Temporary workers at higher risk for injury
Temporary workers are an important part of many industries in America. This sort of work can be valuable for employees and families in financial need, but an Illinois workers’ comp attorney is also aware that it can bring a higher risk of injury.
Temporary work is common in America
According to recent statistics compiled by the American Staffing Association, 3 million employees are engaged in temporary or provisional work on any given day. Especially during busy work seasons, many businesses rely on contingent and temporary workers to keep up with demand. Some of the most popular venues for temporary workers include holiday sales, temporary work agencies, limited contracting tasks and internships in a range of professions.
Why are temporary jobs associated with injury risks?
Temporary jobs are often associated with higher injury risks. There are many complex reasons behind this correlation, but some of the most common causes include the following:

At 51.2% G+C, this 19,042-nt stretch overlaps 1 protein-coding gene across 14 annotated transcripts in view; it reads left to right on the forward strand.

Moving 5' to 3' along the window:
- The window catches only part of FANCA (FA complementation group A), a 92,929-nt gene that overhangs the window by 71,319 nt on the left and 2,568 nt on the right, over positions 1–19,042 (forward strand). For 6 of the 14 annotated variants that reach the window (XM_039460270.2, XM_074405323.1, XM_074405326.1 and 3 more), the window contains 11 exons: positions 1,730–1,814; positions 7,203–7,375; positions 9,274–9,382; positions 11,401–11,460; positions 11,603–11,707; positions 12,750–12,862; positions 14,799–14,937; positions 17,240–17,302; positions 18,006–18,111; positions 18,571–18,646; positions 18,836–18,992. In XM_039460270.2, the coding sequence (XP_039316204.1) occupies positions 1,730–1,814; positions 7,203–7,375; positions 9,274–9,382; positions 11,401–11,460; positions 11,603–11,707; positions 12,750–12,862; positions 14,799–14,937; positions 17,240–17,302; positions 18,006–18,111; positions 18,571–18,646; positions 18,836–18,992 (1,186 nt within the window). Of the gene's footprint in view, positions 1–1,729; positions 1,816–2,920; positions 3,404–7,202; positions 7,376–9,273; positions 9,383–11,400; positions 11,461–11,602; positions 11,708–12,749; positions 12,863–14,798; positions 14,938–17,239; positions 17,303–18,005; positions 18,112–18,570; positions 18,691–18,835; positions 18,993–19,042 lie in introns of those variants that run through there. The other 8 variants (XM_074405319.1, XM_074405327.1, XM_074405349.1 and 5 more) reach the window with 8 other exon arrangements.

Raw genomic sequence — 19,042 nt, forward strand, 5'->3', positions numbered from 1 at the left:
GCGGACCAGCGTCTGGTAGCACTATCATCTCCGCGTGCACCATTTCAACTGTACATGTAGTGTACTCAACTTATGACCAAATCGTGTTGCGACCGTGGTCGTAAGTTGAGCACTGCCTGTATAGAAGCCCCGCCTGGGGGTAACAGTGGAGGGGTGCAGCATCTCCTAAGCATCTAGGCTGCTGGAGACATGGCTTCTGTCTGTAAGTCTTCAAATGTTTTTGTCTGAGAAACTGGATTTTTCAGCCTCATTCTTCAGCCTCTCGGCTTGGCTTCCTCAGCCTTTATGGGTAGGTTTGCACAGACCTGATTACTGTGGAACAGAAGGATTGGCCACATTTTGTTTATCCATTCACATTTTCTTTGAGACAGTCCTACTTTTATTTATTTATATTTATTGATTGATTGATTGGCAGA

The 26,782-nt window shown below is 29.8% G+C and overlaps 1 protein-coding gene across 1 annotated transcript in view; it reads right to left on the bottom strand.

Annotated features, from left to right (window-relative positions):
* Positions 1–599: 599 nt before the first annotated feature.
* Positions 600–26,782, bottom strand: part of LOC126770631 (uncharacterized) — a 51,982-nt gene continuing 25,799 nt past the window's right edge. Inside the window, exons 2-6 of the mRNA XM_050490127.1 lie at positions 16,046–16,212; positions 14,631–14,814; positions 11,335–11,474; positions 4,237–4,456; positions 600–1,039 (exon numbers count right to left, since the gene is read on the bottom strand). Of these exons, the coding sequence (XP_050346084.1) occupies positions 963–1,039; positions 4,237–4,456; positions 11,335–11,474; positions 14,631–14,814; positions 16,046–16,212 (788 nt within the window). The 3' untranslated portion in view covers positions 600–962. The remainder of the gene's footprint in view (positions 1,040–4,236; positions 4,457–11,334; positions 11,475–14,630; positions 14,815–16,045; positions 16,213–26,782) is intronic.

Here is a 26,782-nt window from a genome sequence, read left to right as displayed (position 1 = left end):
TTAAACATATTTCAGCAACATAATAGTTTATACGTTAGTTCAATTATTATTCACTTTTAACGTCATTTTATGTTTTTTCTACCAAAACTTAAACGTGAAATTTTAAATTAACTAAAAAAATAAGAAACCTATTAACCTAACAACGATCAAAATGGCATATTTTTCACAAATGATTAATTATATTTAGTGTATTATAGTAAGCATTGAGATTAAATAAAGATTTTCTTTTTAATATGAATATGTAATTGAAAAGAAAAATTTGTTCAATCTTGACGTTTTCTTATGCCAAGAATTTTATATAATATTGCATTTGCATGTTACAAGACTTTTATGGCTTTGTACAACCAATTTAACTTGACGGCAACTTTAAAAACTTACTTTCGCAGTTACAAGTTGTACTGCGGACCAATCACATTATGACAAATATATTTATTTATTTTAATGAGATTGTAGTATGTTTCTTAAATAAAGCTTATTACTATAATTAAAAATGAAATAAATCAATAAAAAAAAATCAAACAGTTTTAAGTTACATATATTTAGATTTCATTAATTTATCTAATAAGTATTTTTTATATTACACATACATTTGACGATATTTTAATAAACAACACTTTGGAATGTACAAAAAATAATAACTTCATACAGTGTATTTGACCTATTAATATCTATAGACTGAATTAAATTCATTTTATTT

- High rates of turnover on the job
- Insufficient or absent training
- Reluctance to report unsafe job conditions due to fear of losing work
- Unsafe working conditions
- Less comprehensive access to safety equipment
Many employers fall prey to one or more of these shortcomings while engaging temporary workers. An Illinois workers’ comp attorney can confirm that a large number of temporary employees are hurt or even permanently disabled on the job because of insufficient safety provisions.
Difficulties in compiling statistics
It can be hard to compile accurate statistics about the dangers faced by temporary workers. Employers are not required by OSHA regulations to keep records on the precise job status of employees who are injured at work. In many cases, business owners and supervisors choose not to enter their temporary employees’ accidents in their OSHA 300 logs. This practice is illegal but tragically prevalent.
Training temporary employees
Safety practices are as crucial for temporary employees as they are for long-term workers with permanent contracts. Businesses must invest time and money in training workers from their first day on the job, even if they are only present on a contingent basis. An Illinois workers’ comp attorney knows how much of a financial and legal risk is posed by allowing untrained workers to spend time handling hazardous equipment or other sensitive materials. Even retail and service jobs can be physically dangerous without proper training.